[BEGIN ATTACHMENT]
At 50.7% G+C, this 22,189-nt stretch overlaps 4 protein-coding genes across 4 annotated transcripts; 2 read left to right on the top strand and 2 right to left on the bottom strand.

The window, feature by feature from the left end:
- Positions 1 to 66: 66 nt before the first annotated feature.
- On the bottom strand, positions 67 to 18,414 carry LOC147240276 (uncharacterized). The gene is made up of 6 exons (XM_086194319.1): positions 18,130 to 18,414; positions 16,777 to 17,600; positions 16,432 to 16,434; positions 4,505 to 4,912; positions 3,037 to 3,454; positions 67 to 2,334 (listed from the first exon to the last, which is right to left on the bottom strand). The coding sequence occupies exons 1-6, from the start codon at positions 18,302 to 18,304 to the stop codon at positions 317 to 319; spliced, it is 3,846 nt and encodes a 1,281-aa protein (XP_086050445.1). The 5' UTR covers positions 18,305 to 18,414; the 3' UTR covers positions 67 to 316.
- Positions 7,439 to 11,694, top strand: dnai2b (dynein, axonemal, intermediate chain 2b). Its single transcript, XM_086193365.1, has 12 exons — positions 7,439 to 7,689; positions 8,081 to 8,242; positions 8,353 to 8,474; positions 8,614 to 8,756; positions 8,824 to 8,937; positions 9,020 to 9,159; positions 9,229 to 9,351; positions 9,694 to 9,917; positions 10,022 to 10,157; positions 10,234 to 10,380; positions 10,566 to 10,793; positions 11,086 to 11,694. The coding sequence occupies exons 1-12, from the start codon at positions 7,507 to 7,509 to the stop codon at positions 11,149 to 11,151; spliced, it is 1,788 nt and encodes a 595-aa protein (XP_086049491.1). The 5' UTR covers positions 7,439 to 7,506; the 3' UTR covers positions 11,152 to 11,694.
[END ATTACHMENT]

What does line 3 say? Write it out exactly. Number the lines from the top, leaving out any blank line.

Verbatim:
- Positions 1 to 66: 66 nt before the first annotated feature.